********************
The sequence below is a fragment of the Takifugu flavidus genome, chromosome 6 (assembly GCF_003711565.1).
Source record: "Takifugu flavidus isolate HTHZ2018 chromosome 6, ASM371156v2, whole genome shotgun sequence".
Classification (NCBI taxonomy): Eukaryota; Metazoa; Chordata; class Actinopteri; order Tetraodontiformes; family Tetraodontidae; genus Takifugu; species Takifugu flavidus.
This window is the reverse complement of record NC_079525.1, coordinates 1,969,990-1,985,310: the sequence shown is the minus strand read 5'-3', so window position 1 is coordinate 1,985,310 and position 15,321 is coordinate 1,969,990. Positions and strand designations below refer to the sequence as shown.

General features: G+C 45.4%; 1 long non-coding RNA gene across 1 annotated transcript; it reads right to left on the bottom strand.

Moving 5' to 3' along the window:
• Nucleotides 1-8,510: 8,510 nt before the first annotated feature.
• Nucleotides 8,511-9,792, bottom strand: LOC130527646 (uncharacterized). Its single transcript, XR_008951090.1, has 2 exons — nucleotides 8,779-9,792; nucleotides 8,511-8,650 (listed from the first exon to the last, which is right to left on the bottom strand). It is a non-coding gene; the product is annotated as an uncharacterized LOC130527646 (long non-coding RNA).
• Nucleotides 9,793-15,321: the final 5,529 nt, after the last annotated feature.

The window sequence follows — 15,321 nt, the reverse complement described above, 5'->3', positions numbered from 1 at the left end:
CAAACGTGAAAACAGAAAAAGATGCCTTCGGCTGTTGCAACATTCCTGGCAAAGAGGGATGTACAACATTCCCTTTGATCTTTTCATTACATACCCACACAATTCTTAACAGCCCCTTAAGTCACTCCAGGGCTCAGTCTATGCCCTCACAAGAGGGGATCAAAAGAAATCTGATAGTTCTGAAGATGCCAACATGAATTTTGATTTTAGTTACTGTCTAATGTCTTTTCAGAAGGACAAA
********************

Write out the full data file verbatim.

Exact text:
The sequence below is a fragment of the Takifugu flavidus genome, chromosome 6 (assembly GCF_003711565.1).
Source record: "Takifugu flavidus isolate HTHZ2018 chromosome 6, ASM371156v2, whole genome shotgun sequence".
Classification (NCBI taxonomy): Eukaryota; Metazoa; Chordata; class Actinopteri; order Tetraodontiformes; family Tetraodontidae; genus Takifugu; species Takifugu flavidus.
This window is the reverse complement of record NC_079525.1, coordinates 1,969,990-1,985,310: the sequence shown is the minus strand read 5'-3', so window position 1 is coordinate 1,985,310 and position 15,321 is coordinate 1,969,990. Positions and strand designations below refer to the sequence as shown.

General features: G+C 45.4%; 1 long non-coding RNA gene across 1 annotated transcript; it reads right to left on the bottom strand.

Moving 5' to 3' along the window:
• Nucleotides 1-8,510: 8,510 nt before the first annotated feature.
• Nucleotides 8,511-9,792, bottom strand: LOC130527646 (uncharacterized). Its single transcript, XR_008951090.1, has 2 exons — nucleotides 8,779-9,792; nucleotides 8,511-8,650 (listed from the first exon to the last, which is right to left on the bottom strand). It is a non-coding gene; the product is annotated as an uncharacterized LOC130527646 (long non-coding RNA).
• Nucleotides 9,793-15,321: the final 5,529 nt, after the last annotated feature.

The window sequence follows — 15,321 nt, the reverse complement described above, 5'->3', positions numbered from 1 at the left end:
CAAACGTGAAAACAGAAAAAGATGCCTTCGGCTGTTGCAACATTCCTGGCAAAGAGGGATGTACAACATTCCCTTTGATCTTTTCATTACATACCCACACAATTCTTAACAGCCCCTTAAGTCACTCCAGGGCTCAGTCTATGCCCTCACAAGAGGGGATCAAAAGAAATCTGATAGTTCTGAAGATGCCAACATGAATTTTGATTTTAGTTACTGTCTAATGTCTTTTCAGAAGGACAAA